THE SKEPTICS will
tell you it's the thin air. At an elevation of 7,000 feet, Flagstaff, Ariz.,
has been known to make visitors light-headed. And clearly the Arizona
Cardinals, who'll spend several weeks training in the high altitude, must be
woozy for believing that quarterback Matt Leinart finally has made football a
priority and is ready to become the player they envisioned when they selected
him at No. 10 in the 2006 draft. Right?
perception of the 25-year-old Leinart is that he's more interested in scoring
off the field than on it. He was among the self-described Kings of Los Angeles
while playing at USC, where he led the Trojans to a 37--2 record and two
national championships in three seasons as the starter. That kind of success
was enough to earn him a free pass, if not a pat on the back, when the matter
of his nightlife came up.
Not so in
Arizona, where his struggle to make the transition to the pro game has
magnified his off-field behavior. Leinart is 7--9 as a starter, with a 55.8
completion percentage and more interceptions (15) than touchdown passes (13).
And each blog item about an evening dalliance with a group of coeds or a
well-known Hollywood blonde has renewed the questions about his dedication and
commitment to his job.
All of that
notwithstanding, the Cardinals believe the switch has finally been flipped for
Leinart, who is trying to hold off 37-year-old Kurt Warner for the starting
job. And they have an injury to thank for it.
In the fifth game
last fall Leinart was tackled by Rams linebacker Will Witherspoon and suffered
a fractured clavicle that ended his season. Leinart now views that as a
blessing in disguise, because it allowed him to step back, catch his breath and
get his personal and professional affairs in order. "Last year there was a
lot of stuff going on in my life, on and off the field," he says in
reference to a change in coaching staffs and a custody battle with former
girlfriend Brynn Cameron over their toddler son. "Personal issues were
weighing heavily on my shoulders, and they were affecting my progress on the
football field. I'll be the first to admit I wasn't prepared. I just never had
the chance to be stress-free and focus on what my job was."
That began to
change after the injury. Suddenly there was no pressure to play, to be the
savior of a franchise that has won only one postseason game since 1947. Still,
first-year coach Ken Whisenhunt was not going to allow Leinart to come and go
as he pleased. Whisenhunt learned in the 2007 preseason that Leinart responds
best when challenged. He rode him good the week after the exhibition opener
against Oakland, in which Leinart completed only 5 of 11 passes for 50 yards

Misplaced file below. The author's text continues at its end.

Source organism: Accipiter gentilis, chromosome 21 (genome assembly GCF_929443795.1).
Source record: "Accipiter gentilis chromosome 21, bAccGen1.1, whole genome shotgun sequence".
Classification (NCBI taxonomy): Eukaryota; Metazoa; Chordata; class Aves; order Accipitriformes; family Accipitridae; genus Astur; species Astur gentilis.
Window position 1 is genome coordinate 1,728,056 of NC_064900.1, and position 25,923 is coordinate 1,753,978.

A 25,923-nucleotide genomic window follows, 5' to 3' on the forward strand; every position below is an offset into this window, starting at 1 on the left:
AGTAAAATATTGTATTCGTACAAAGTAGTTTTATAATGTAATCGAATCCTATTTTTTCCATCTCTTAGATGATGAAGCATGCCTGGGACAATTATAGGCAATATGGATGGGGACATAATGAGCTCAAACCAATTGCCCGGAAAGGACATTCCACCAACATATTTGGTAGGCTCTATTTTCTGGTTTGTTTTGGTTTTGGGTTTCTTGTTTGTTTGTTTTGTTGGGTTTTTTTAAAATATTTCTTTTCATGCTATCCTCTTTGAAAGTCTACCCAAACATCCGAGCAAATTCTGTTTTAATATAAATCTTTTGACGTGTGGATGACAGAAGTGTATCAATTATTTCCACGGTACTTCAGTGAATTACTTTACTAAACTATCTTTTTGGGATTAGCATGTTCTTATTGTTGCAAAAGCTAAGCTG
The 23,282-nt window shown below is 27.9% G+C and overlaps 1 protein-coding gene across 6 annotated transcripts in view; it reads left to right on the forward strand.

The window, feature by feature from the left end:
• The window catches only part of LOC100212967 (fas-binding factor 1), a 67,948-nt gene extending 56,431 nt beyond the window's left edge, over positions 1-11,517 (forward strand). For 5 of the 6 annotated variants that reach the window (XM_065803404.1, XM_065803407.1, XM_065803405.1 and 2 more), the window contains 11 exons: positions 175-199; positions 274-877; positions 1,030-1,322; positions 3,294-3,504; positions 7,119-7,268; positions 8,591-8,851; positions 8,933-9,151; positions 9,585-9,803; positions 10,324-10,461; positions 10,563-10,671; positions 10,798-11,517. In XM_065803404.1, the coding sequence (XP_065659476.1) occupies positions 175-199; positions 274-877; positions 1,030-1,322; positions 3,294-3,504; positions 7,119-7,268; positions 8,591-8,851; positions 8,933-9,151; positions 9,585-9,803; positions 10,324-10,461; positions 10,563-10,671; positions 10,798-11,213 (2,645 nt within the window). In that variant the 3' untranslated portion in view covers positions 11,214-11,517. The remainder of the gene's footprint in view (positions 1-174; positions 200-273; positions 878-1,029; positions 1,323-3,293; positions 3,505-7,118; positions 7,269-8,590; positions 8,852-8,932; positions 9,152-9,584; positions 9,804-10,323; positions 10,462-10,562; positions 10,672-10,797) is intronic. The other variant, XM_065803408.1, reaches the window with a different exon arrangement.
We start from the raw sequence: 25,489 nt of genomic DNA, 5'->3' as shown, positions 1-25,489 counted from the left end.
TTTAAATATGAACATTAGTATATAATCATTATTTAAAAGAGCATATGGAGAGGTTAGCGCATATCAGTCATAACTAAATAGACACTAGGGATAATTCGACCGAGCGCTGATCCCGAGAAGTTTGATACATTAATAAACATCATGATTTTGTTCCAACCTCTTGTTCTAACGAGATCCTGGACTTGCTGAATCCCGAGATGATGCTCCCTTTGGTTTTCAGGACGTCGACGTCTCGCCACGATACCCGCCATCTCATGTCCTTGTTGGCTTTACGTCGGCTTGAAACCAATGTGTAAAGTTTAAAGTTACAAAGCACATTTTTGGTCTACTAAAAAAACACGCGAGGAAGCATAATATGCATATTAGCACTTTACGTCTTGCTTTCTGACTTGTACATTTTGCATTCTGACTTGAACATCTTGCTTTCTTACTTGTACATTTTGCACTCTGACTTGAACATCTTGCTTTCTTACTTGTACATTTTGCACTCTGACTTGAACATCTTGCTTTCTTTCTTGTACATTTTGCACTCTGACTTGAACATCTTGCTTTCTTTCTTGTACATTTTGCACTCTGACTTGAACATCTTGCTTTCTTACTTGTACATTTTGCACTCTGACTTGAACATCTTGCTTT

and no scoring drives in brief action. The following week, against Houston,
Leinart responded by hitting 7 of 7 for 70 yards and a touchdown.
Leinart got the
same treatment after the season opener, in which he was awful in a 20--17 loss
in San Francisco. His first and last passes were picked off, and he finished 14
of 28 for 102 yards and one touchdown. Whisenhunt hounded him again during
practice the following week, and Leinart answered with a 23-of-37 performance,
good for 299 yards in a 23--20 home win over Seattle. He was particularly
impressive in the fourth quarter, completing four straight passes on a drive to
set up the tying field goal. Says Whisenhunt, "When he's pushed, he
So rather than
let up after Leinart was injured, the coach drew up a schedule that would
challenge his quarterback physically and mentally. To ensure that Leinart
didn't drift from the team, Whisenhunt had him rehab while fellow Cardinals
were around in the morning, then prepare scouting reports on the following
week's opponent during the afternoon. The Cardinals used the information as
they put together their game plans.
says Hollywood this, Hollywood that, but he was in there with us in film study
every single day after practice, critiquing the game film, watching the game
plan," wide receiver Larry Fitzgerald says of Leinart. "He knew the
game plan as if he was playing in it. That's when I saw that the game really is
important to him. It wasn't about the glitz and the glamour. It was about being
great. That showed me all I needed to see about Matt."
OF ALL the
off-field distractions, Leinart says the one that most affected him was a story
in the Ventura County Star in July 2007 in which Cameron, a USC basketball
player, said that Leinart was not spending as much time with their son, Cole,
as the public had been led to believe. Leinart challenged the assertion, and
the issue was resolved last August after he petitioned the courts for increased